Nik Budimir, the businessman hoping to bring Oxford Stadium back to life, responds to claims by animal welfare group PETA that greyhound racing is mistreatment of animals.

I read with interest the comments (Oxford Mail, December 17) directed against greyhound racing from an organisation so discredited and misguided they need not be named - and refute them wholeheartedly.

Greyhound racing remains integral to our plans to relaunch Oxford Stadium as a multi-sports area and asset to the local community, increasing jobs and opportunities for local people - and to provide a safe, family-friendly environment for those visiting the iconic city.

Many thanks therefore to Rob Peasley, who has campaigned tirelessly for the return of Oxford Stadium as a venue for speedway, for supporting the dogs.

Read again: Greyhound racing plan for Oxford Stadium slammed by PETA

We have worked hand-in-hand with the speedway fraternity, any of whom also enjoy the greyhounds.

Rob is right when he says greyhounds are well looked after by owners and trainers - and I can vouch for that.

As a longtime greyhound owner, and as someone who has purchased greyhounds to race in the major events for tens of thousands of pounds, I can ensure your readers the greyhounds need looking after to run well!

Greyhound racing is part of the British sporting fabric, alongside horse racing, and both industries are worth billions of pounds - and could only work given the love and care bestowed on these wonderful creatures by those who look after them.

Read again: Oxford City Council signs off plan to bring stadium back into use

We are a nation of animal lovers - and both greyhound and horse racing have powerful and impressive ruling bodies to ensure that welfare standards are of the highest order - and greyhound racing has actually led other administrations.

Greyhound racing has become a world leader in terms its stringent drug-testing, for instance, plus has a zero-tolerance policy in terms of the mistreatment of dogs.

This is very much part of the Greyhound Board of Great Britain’s (GBGB) Greyhound Commitment.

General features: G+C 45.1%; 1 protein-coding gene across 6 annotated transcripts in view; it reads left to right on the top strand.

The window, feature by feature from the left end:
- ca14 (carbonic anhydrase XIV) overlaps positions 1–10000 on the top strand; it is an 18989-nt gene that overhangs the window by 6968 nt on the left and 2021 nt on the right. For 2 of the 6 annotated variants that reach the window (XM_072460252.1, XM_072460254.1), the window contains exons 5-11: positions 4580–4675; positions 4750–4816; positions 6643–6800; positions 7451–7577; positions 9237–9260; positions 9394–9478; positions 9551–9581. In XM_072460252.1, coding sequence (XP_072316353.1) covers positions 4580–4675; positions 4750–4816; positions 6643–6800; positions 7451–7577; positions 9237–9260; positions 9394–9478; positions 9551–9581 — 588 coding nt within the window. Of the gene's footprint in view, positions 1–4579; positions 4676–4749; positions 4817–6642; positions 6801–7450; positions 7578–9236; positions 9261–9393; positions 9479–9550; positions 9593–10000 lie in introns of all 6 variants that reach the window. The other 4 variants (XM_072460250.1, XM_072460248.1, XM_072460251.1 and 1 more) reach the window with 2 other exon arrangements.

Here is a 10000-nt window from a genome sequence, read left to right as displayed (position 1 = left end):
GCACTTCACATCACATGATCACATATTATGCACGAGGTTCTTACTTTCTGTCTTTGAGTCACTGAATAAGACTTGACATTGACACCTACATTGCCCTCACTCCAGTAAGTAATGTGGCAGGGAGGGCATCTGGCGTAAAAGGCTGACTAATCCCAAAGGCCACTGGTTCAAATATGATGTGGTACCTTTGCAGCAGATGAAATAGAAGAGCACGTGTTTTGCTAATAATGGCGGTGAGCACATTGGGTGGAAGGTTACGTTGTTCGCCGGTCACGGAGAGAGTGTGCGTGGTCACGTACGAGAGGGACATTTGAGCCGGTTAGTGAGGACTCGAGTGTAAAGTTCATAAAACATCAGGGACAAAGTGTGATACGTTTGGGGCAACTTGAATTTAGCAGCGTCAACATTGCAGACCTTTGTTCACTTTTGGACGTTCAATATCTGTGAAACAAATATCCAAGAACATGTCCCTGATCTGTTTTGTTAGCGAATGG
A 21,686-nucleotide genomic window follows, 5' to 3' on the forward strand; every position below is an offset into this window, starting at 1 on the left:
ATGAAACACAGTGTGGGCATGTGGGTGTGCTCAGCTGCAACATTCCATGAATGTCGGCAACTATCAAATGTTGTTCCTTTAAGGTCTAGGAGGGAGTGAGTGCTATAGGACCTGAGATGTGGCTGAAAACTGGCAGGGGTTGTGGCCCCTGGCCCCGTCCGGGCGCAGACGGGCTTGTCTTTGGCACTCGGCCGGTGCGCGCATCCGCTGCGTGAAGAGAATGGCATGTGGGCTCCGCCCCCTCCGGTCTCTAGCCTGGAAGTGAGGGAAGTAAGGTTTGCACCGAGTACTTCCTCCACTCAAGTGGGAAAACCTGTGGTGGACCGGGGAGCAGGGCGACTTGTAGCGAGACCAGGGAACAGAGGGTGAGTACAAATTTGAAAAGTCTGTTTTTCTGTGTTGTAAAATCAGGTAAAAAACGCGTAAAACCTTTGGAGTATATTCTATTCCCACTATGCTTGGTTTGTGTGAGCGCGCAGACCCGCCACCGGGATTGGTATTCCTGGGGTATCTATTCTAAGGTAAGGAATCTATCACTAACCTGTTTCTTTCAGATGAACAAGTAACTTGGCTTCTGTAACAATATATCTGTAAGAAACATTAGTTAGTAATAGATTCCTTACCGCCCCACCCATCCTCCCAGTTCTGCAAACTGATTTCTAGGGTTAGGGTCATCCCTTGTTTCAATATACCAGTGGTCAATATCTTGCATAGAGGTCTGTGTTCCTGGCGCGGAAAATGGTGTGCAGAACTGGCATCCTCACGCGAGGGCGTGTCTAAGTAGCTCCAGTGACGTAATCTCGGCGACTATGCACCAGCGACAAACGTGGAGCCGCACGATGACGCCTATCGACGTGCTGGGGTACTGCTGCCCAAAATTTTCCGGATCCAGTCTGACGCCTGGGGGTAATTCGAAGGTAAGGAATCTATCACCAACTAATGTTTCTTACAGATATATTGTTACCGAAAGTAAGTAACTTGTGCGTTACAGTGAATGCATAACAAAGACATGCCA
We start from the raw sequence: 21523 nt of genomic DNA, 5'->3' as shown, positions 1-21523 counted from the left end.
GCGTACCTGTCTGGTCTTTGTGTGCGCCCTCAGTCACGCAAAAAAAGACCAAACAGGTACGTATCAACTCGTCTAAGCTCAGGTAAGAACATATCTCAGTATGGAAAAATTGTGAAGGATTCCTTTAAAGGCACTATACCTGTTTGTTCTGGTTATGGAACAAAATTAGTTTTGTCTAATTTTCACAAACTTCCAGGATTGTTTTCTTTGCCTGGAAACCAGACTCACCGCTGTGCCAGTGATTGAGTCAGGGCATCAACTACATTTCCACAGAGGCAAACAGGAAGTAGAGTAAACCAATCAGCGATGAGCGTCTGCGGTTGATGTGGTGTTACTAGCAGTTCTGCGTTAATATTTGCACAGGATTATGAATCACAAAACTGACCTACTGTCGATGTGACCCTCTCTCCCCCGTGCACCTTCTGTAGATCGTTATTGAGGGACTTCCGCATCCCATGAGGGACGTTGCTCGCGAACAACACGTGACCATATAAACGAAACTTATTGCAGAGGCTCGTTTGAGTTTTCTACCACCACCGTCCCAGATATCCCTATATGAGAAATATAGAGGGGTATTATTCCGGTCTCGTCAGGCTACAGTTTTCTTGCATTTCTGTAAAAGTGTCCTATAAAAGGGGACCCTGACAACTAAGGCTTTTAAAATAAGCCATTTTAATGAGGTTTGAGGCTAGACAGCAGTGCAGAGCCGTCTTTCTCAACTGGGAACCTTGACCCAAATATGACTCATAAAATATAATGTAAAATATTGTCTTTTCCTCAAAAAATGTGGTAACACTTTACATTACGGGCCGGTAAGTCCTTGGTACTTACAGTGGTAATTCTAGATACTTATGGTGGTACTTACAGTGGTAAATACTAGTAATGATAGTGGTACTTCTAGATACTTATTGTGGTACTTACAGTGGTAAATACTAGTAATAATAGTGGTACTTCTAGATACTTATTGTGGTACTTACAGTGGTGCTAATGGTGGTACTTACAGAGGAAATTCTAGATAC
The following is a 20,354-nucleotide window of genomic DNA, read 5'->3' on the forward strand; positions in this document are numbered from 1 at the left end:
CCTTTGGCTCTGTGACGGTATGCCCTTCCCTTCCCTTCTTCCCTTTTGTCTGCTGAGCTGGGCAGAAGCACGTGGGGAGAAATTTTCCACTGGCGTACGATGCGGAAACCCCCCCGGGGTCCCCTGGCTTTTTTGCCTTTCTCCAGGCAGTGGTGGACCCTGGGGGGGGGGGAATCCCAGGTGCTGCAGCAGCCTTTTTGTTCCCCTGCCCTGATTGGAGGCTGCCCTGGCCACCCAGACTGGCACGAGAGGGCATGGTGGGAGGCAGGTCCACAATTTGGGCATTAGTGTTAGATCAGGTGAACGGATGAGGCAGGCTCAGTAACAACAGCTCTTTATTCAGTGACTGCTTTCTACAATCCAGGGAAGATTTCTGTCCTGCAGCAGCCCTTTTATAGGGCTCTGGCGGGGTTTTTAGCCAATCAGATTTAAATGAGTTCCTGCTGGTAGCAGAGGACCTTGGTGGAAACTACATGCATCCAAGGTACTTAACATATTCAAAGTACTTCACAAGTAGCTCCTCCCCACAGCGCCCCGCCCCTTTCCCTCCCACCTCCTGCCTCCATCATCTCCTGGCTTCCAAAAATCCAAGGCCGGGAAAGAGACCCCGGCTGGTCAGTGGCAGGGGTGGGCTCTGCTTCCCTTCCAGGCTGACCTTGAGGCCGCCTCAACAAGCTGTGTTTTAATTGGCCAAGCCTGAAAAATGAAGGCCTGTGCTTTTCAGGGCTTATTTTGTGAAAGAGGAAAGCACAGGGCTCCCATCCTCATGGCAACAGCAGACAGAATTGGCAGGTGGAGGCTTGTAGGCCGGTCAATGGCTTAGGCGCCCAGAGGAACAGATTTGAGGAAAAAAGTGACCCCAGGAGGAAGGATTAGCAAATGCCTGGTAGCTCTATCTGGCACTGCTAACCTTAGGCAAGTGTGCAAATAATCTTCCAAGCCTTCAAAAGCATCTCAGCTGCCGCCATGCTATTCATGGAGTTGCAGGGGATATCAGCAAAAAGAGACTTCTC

Oxford Mail:

Oxford Stadium is currently closed to the public.

If anyone has any doubts, please take time to read the GBGB’s website and how they and their stakeholders have revolutionised the sport’s welfare and integrity.

You can do so via

Quite simply, greyhound racing is the most transparent of sports which cares for its greyhounds both during their racing careers and after, with the Greyhound Trust and other charities homing and caring for greyhounds in retirement.

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Many live out long lives with their owners - which is why you see an increased number being walked in the streets.

The GBGB and Greyhound Trust have committed huge resources to promote and nurture the public’s love of greyhounds - and it is working brilliantly.

Oxford greyhound track was always renowned as having a vibrant and family-friendly atmosphere.

Its catchment area is substantial and its impact on the history of greyhound racing has been huge since it opened its doors in 1939.

Many a canine champion graced its grass and, later, sand.

Its main competition the Pall Mall boasts one of the finest rolls of honour in the sport - and includes Greyhound Derby winners (Pigalle Wonder and Mile Bush Pride) and a Greyhound of the Year (Tims Crow).

Oxford also twice hosted the TV Trophy.

The first in 1987 was broadcast on the BBC on the former midweek sports programme Sportsnight, while the cameras from Sky Sports were there in 1995 and on several occasions until the track closed.

And make no mistake, it wasn’t any lack in popularity of greyhound racing or speedway which saw the track close.

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Both are viable and popular sports, and the modern facility that was Oxford Stadium provided hugely popular right up to its closure.

However, being owned by a company which was sold to a property developer along with Wimbledon Stadium, Oxford was ‘thrown in’ as part of the deal.

Thankfully, Oxford City Council has not been railroaded into capitulating.

The opportunity to return Oxford Stadium to its former glory is too good to miss.

Greyhound racing remains hugely important to the betting industry and a track like Oxford would quickly establish itself as one of the premier tracks in the UK.

Opportunities for the stadium and surrounding land are huge.

We are talking about a seven-day-a-week business all-year round - with housing, and social housing especially, part of the plan also.

We understands the pressures the council faces here.

Friday and Saturday nights at the stadium would be packed. Oxford was always known as a track capable of accommodating 200-plus restaurant covers and greyhound racing’s value-for-money family-friendly reputation will ensure its launch and continued success.